The Indiana University women’s water polo team was announced as the newest affiliate of the Mountain Pacific Sports Federation last summer, and head coach Ryan Castle has big aspirations.
His roster of 12 – which includes seven freshmen, two sophomores, three juniors, and zero seniors – wrapped up winter training camp and is about embark on its second trip to the West Coast in a three-week span. The team will meet tough competition in the No. 2 Stanford Cardinal, No. 4 Cal Bears, and No. 10 UC Davis Aggies, with an additional game against the Chinese National Team, which has been training in Orange County.
“It’s a great opportunity for us to put them into some very stressful situations, and that’s where you grow. I certainly don’t believe that you grow when you’re being comfortable,” Castle told SwimSwam.
“So for us, the first part of this trip is managing – ‘okay, are we facing some formidable opponents. How are we preparing for them or are we mentally prepared for that competition?’ We’re going through our routines to get ready for that level of competition. Then next is sort of looking at execution errors and stressful errors – where are the mistakes that we’re making? What are we doing to rectify it, are we able to adapt very quickly, trying to just uptake the level of adjustments that they have to make. That’s sort of our goals and ambitions for this weekend.”
Of course, close games would be an added bonus. “We also want to be as competitive as possible,” said Castle. “The kids are here to win, but they also have to recognize we’re a young team, so we’re going to make mistakes, and it’s just how quickly we can adapt to our mistakes and how quickly we can adapt to making changes that result in positive outcomes.”
Now established in his third year at Indiana, Castle has a timely opportunity to totally reenergize the program with his large freshman contingent, drawing on his first two years’ experience.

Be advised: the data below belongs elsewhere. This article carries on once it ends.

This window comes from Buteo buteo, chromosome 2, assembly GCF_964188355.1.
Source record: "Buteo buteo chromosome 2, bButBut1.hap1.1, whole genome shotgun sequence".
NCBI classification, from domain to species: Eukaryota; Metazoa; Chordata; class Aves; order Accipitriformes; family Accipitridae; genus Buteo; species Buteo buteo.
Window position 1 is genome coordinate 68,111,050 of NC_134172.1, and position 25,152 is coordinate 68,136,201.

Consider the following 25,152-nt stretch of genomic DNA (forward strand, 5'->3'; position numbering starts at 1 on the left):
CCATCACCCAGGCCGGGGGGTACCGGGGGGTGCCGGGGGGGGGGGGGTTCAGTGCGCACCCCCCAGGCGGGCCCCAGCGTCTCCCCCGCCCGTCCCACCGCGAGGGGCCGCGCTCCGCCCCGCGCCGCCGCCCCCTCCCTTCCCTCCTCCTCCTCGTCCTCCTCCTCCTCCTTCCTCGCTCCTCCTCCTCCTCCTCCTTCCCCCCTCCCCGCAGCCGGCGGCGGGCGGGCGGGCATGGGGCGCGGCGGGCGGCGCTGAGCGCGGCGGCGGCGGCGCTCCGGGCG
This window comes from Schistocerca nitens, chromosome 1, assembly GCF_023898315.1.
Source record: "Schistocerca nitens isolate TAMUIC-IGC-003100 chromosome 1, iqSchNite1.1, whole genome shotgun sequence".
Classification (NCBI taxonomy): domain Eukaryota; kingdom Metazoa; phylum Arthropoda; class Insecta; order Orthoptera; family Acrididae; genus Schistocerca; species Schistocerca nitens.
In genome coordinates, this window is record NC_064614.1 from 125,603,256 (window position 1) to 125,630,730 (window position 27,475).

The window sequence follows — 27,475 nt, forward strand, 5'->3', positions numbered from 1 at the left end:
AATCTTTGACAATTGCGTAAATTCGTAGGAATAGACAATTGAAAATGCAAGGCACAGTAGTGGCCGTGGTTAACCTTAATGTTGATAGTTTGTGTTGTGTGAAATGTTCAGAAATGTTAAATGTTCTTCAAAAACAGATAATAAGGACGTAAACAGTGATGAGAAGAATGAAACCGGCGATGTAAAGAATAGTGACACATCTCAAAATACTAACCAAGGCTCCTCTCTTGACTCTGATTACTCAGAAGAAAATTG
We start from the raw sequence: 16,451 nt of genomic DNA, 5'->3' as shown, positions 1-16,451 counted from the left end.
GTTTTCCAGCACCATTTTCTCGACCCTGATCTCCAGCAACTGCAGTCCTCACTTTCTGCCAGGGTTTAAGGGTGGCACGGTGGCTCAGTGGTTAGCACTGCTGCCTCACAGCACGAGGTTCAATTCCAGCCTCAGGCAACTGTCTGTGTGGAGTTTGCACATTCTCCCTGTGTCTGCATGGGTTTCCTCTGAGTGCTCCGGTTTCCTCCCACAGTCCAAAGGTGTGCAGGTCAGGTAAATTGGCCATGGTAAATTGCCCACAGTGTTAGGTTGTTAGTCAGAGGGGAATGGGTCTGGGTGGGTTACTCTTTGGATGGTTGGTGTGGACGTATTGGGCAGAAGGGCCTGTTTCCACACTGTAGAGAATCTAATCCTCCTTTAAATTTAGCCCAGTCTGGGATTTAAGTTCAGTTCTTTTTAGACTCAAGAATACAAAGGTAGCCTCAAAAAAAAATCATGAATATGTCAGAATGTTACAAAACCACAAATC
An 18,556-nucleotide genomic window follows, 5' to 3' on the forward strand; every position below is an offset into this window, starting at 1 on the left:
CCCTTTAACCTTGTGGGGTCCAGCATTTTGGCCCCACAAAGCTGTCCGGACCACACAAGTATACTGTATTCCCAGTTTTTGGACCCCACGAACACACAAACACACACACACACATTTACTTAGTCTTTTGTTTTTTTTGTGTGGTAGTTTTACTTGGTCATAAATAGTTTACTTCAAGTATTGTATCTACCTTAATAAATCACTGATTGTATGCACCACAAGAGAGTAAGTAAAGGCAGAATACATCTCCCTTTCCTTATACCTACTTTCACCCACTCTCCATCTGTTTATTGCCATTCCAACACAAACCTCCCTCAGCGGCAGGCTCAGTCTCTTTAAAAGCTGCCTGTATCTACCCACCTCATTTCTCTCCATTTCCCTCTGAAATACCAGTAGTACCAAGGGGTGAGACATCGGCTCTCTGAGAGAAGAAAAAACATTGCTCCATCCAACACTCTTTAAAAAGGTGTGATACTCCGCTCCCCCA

“When I came into my first two seasons I was fortunate enough to have a very experienced group of juniors, who graduated last year… and they had been a staple of our offense and running the show since they came in. So the first few years we sort of relied on them,” Castle explained, noting that he focused his early efforts on establishing the “right” team culture as he had little scholarship room to add game-changing players.
But the change in conference signals a critical point in the team’s trajectory.
“This is kind of a brand new stepping stone for us. We’ve added a lot of youth,” said Castle, who inked 8 women for the class of 2023 last November. “We graduated a lot of experience, so we’re sort of rebooting the program, per se, and adding a lot more, trying to build a roster to be a top-10 nationally competitive roster.”
Two particular freshmen, attacker Tina Doherty and utility player Isabella Mandema, are playing beyond their years.
“They’re playing like they’re seasoned professionals,” said Castle.”They’ve got great personality for leadership. They see and they communicate very well. That’s also just a testament to the programs that they were brought up in.”
While some aspects of the rebuild are going smoothly, the goal of climbing the national ranks won’t come without growing pains. The No. 13 team kicked off its season with an 8-7 win over No. 15 UC San Diego, but dropped the next three games, including falling 11-1 to No. 1 USC and 15-5 to No. 17 UC Santa Barbara.
“We’re making young mistakes but we fixing them pretty quickly, which has been great from the coaching side,” Castle said. “We’ve still got a lot of ways to go, but from where we stand, we were happy with aspects of our first weekend of play, definitely our first game. And then I got very complacent and then we just started making too many inexperienced mistakes that we weren’t able to rectify soon enough.”
Whatever the outcome, however, each game is another chance to learn.